The Malverne School District may have to cut programs and personnel in order to create a budget for 2013-2014 that pays for all mandated services and employee benefits while remaining under the tax cap.
At Wednesday's poorly attended budget development forum, school officials revealed preliminary numbers, shared the results of an online survey, and explained the challenges facing the district this year.
“The numbers are fairly heavy. They are devastating in terms of what we have to do to maintain our current academic programs and efforts for the children of this district,” Schools Superintendent James Hunderfund told the Board of Education and the few residents seated in the mostly empty Herber Middle School auditorium.
As a starting point, Malverne Business Administrator Thomas McDaid calculated the roll-over budget for 2013-2014 by taking the cost of all existing programs, personnel, and other fixed expenses, rolling them over and accounting for projected increases in 2013-2014. That figure came to $52,220,638, more than $3.6 million (7.45 percent) higher than the current school budget, with about 80 percent allocated to instruction and benefits.
About half of the $3.6 million increase stems from dramatic spikes in pension contributions, health insurance costs and tax certiorari, three areas the district has no control over.
A nearly 40 percent increase in the amount New York State requires the district to contribute to its Teachers Retirement System is largely responsible for the $1.6 million increase in employee benefits. For 2013-2014, the district has to pay about $800,000 to TRS and $180,000 the state’s Employee Retirement System.
Health insurance is also to blame. The district is expected to pay 14 percent more for health insurance for its employees, an additional $1,000 for every staff member with an individual plan and an extra $2,000 for those with family plans.
Costs related to “Instruction,” everything from teachers’ salaries to supplies, are going up by just over $1 million, and “General Support” by around $200,000.
On a positive note, the district saw a $7,000 reduction, mainly due to modifying its lunch program, and transportation costs continue to go down, this year by roughly $28,000, as a result of the district’s purchase of a small fleet of buses a few years ago.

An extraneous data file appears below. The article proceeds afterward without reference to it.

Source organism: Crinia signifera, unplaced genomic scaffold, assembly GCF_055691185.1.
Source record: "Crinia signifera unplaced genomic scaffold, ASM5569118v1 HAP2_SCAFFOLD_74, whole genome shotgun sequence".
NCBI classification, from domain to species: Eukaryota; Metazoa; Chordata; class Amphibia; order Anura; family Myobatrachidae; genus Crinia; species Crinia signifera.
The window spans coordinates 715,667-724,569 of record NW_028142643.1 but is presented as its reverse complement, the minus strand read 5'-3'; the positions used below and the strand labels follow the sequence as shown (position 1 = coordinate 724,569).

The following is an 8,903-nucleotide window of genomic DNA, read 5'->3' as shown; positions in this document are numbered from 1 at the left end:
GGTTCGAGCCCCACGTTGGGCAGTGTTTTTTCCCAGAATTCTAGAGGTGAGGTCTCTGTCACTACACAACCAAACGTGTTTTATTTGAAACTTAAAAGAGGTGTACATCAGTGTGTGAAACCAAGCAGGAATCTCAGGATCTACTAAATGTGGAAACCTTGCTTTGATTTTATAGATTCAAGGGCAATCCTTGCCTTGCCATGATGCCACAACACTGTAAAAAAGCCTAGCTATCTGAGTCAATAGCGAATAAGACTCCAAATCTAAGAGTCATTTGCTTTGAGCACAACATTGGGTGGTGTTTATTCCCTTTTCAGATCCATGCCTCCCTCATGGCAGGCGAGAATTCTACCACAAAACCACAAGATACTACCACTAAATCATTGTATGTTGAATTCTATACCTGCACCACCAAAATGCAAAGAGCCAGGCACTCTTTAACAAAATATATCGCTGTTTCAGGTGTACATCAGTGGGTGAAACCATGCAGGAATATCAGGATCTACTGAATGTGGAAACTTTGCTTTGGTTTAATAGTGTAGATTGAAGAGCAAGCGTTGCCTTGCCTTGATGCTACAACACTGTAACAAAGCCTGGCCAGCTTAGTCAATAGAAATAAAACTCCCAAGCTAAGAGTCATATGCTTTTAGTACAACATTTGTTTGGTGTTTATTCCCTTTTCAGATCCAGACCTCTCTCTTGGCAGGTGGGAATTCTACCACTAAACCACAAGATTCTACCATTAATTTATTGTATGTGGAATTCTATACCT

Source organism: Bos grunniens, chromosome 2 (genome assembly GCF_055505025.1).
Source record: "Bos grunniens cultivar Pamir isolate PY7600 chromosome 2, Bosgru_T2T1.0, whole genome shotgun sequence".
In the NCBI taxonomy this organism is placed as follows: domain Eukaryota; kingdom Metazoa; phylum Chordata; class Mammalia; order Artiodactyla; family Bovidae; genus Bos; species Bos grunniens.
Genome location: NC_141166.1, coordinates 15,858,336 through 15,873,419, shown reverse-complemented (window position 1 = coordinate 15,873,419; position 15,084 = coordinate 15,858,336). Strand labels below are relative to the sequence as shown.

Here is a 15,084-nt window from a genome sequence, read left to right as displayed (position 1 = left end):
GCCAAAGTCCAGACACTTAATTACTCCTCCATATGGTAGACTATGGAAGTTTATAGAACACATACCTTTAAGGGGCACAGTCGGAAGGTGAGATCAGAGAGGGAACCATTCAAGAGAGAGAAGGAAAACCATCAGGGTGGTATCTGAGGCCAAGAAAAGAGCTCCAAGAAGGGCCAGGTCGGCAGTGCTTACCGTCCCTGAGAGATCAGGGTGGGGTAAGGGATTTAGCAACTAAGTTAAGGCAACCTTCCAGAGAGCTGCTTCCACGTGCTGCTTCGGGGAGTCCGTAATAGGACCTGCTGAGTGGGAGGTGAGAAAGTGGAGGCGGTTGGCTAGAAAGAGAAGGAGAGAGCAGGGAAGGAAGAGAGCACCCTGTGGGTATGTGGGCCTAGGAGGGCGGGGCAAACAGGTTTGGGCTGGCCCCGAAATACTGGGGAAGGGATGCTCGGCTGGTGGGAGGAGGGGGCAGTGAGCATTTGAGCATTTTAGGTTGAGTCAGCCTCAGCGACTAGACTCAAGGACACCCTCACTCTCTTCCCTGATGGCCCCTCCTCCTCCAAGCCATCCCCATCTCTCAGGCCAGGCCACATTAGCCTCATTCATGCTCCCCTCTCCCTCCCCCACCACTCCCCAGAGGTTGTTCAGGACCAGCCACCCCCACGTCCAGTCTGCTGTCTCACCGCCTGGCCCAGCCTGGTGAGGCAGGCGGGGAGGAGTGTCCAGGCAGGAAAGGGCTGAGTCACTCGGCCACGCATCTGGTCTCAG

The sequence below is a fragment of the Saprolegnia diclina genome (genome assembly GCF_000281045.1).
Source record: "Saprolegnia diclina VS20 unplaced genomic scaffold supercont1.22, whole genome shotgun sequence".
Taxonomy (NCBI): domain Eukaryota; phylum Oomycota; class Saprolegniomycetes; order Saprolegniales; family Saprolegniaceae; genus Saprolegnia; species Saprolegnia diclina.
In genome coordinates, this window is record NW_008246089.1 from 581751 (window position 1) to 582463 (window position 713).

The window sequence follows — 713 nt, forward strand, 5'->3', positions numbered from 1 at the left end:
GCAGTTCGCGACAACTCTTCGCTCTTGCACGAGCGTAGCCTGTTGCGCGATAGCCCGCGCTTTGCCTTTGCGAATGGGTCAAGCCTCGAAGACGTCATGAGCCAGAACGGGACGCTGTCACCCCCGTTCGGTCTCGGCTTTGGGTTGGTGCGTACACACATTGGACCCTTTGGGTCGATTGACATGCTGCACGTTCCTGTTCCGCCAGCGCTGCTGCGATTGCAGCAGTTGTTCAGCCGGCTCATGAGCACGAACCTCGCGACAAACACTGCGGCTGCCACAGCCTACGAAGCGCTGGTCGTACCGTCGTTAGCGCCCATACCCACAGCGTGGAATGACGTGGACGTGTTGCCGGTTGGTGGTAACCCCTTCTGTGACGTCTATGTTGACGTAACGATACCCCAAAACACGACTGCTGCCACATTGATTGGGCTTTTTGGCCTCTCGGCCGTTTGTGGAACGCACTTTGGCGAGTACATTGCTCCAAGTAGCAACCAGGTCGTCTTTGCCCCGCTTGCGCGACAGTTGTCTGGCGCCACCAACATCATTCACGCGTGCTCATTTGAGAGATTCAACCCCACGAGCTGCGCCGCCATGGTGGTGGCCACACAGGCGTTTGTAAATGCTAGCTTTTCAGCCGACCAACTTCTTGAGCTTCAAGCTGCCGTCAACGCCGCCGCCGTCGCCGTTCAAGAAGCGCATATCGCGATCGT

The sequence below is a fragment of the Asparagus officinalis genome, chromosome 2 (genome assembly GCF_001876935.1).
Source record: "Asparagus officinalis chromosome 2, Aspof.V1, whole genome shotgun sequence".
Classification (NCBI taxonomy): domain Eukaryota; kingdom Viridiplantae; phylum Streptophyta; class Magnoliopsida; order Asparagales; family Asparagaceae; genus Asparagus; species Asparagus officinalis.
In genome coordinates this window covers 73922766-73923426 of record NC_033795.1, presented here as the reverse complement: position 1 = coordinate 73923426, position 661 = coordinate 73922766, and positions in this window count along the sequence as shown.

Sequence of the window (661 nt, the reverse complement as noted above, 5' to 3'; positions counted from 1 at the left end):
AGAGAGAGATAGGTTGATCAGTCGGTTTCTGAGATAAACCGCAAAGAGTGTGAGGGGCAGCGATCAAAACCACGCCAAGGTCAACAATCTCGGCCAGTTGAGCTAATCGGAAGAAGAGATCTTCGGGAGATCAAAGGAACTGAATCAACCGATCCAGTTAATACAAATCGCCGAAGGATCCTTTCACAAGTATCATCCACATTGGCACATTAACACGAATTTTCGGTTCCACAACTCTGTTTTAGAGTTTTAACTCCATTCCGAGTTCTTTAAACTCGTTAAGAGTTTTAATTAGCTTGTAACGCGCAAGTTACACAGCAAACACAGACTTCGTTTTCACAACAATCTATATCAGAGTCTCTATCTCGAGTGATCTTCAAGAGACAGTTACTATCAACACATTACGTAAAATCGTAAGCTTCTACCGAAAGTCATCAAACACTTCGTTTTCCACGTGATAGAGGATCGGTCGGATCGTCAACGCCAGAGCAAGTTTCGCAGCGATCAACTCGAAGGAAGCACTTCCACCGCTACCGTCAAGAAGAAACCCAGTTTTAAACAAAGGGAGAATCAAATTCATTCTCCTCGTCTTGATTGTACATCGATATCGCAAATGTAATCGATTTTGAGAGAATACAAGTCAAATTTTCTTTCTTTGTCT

What does all this mean?
Under the tax cap, the tax levy -- the total amount the district collects from taxpayers – can only increase by a maximum of $646,685, not counting exemptions, for 2013-2014.
That means between now and April 9, when the board adopts the budget, Malverne needs to cut anywhere from $1.7 million to $2.1 million from its roll-over budget. The exact figures could fluctuate as the district gets a better idea of how much revenue and aid it will have to work with next year, but regardless, the challenges it faces will not change very much.
Officials braced the public for possible personnel cuts across the board, which would result in larger class sizes, and the elimination of non-mandated services and programs including art and music in some grades. The district could also restructure custodial and security services, renegotiate contracts, suspend all non-voter-approved facilities improvements, and reduce non-mandated curriculum development, high school electives, field trips, athletic teams and after-school activities.
To guide them in making these difficult decisions, district officials have been collecting feedback from residents through an online survey (see slideshow for results) and will continue to take suggestions through upcoming budget forums. The next time the budget will be discussed with the public is at the Jan. 8 board meeting.
“Not everything is going to be able to stay,” McDaid said. “That's why it’s very important to have your voices heard to be able to help mold this budget.”
Click through the slideshow (under the PDFs section) to view the presentation from the Dec. 19 meeting. To fill out the district's budget survey, click here.